Speakers in movie theaters generate sound ranging from 85 decibels to 105 decibels.
The sound level varies with the scenes in the movie, as a gun shooting scene would peak the soundwave volume to 105 decibels.
Read the following article to learn more about movie theater speakers and the rules and regulations for these speakers.
Why are movie theater speakers so loud?
The loudness of the theater speakers depends on two separate parties, filmmakers and movie theater owners.
Let’s find out how both of them are responsible for the final sound output’s loudness.
Sound systems manufacturers, such as Dolby Atmos, THX, etc., have set reference levels that one should maintain to have the best experience.
These companies have given calibration levels for different video entertainment consumption media, including
- Common Old NTSC
- EBU R128
According to Dolby, the fader level should be 7 for theater sound delivery. The level 7 fader is equivalent to around 85 decibels.
However, people still find 85 decibels very high. As a result, the theater sound engineers set the sound level to 5 or 6, which is less than what Dolby has referred to.
As theater operators lower the sound, filmmakers increase the sound level in their movies. As a result, though the theater owners reduce the sound of the movies, the final sound level is always high.
RELATED: How Loud Are TV Speakers
Are movie theaters too loud for ears?
Movie theaters are loud enough to damage your hearing temporarily.
According to Northeastern University, the noise level of a movie theater is comparable to some loud events you have experienced in your life.
Human ears have a comfort zone which is around 60 to 70 decibels. More than 70 decibels are counted as noises. However, movie theaters’ sound level is around 85 decibels.
Besides, the Motion Pictures Association of America has defined the upper limit of the sound at a movie theater as 85 decibels.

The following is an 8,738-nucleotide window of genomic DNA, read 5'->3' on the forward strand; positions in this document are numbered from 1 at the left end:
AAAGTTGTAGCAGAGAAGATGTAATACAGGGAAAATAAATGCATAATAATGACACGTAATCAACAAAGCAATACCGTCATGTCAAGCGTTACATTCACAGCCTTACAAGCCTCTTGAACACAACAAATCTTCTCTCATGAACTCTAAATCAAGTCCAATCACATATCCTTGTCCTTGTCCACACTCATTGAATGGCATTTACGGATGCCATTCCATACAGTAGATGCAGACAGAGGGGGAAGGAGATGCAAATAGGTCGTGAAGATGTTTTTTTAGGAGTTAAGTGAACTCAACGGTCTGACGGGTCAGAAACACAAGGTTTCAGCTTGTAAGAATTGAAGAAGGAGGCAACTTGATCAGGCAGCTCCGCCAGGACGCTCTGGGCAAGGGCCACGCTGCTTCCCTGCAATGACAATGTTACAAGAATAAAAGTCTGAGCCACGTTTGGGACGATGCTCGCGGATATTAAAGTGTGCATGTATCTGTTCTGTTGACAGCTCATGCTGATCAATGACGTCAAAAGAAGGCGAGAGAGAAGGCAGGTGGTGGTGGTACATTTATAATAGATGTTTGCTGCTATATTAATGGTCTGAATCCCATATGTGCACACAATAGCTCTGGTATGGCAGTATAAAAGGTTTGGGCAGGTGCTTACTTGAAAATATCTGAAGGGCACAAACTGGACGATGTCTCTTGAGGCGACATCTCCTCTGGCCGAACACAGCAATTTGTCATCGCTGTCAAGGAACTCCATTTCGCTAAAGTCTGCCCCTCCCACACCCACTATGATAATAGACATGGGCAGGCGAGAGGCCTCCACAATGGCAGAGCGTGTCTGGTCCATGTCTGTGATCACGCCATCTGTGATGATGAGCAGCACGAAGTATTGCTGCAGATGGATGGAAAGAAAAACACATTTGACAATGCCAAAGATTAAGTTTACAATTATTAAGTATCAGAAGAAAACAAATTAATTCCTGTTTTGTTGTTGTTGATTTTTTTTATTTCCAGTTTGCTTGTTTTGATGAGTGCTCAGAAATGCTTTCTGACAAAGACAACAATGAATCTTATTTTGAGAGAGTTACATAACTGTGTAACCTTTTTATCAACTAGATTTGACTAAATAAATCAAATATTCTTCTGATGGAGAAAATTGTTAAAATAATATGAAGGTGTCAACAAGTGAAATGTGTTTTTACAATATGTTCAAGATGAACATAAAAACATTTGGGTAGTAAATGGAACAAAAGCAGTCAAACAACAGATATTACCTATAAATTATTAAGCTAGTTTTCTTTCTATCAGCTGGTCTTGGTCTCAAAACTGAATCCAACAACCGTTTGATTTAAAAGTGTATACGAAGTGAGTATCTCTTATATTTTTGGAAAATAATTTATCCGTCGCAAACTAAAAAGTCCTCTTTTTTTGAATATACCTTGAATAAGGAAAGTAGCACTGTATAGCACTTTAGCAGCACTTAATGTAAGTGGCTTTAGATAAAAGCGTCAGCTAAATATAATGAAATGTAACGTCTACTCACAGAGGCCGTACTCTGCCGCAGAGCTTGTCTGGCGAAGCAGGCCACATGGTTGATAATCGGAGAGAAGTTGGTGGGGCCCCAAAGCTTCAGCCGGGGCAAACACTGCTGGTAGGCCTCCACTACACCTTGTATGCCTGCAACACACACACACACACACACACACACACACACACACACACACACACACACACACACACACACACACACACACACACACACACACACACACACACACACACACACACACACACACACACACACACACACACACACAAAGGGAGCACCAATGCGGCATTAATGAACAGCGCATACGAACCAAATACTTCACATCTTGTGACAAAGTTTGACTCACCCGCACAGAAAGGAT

However, at the time of the extreme gun shooting and other intense moments, peak volume goes up to 95 to 100 decibels. Due to the peaking of sound, you may experience temporary hearing loss.
What kind of speakers do movie theaters use?
Most modern movie theaters use 3D and immersive sound technology. As a result, the sound comes from multiple directions to create a virtual environment for you.
If you ever go to a cinema hall, you will experience movie sounds that you never experienced before. The sound comes from every possible direction and gives a real-time environmental experience.
You can experience this sound atmospheric experience with 8D Audio songs available on YouTube. There, you need to use headphones. You will find the song rotating around you while singing.
Some of the most famous brands listed below manufacture sound systems for movie theaters to see at a glance:
- Dolby Digital
- Dolby Stereo SR
- Dolby Stereo
Are movie theaters too loud for babies?
Exposing baby ears to 70 to 85 decibels of sound for two hours can be severe. It can and will cause permanent ear damage. Thus, the answer is movie theaters are too loud for babies.
Baby ears are more sensitive compared to a full-grown human. As a result, it can handle less noise and has a comfort range of around 60 to 65 decibels. Above this sound level, babies experience irritation.
On the other hand, movie theaters’ sound systems are meant to generate around 70 to 85 decibels. It is way above the comfort range of a regular full-grown human. Thus, it is not a good place for a baby.
Besides hearing loss, serious health issues can occur if you expose your baby to a noisy place like movie theaters. Some of the health issues that will arise are listed below to see at a glance:
- Increase in heart rate
- Increase in blood pressure
Besides, as babies feel irritated, they will cry. And a baby’s crying sound in a movie theater is very annoying as everyone goes there to experience the movie. Thus, you might get scolded.
- https://simpledcp.com/sound-levels-in-cinema/ – Sound level measurement in cinemas (Simple DCP)
- https://news.northeastern.edu/2022/05/26/movie-theater-hearing-damage/ – Possibility of hearing damage in movie theaters (Northeastern University)
- https://professional.dolby.com/cinema/dolby-atmos/#gref – Most used cinema sound systems (Dolby Professional)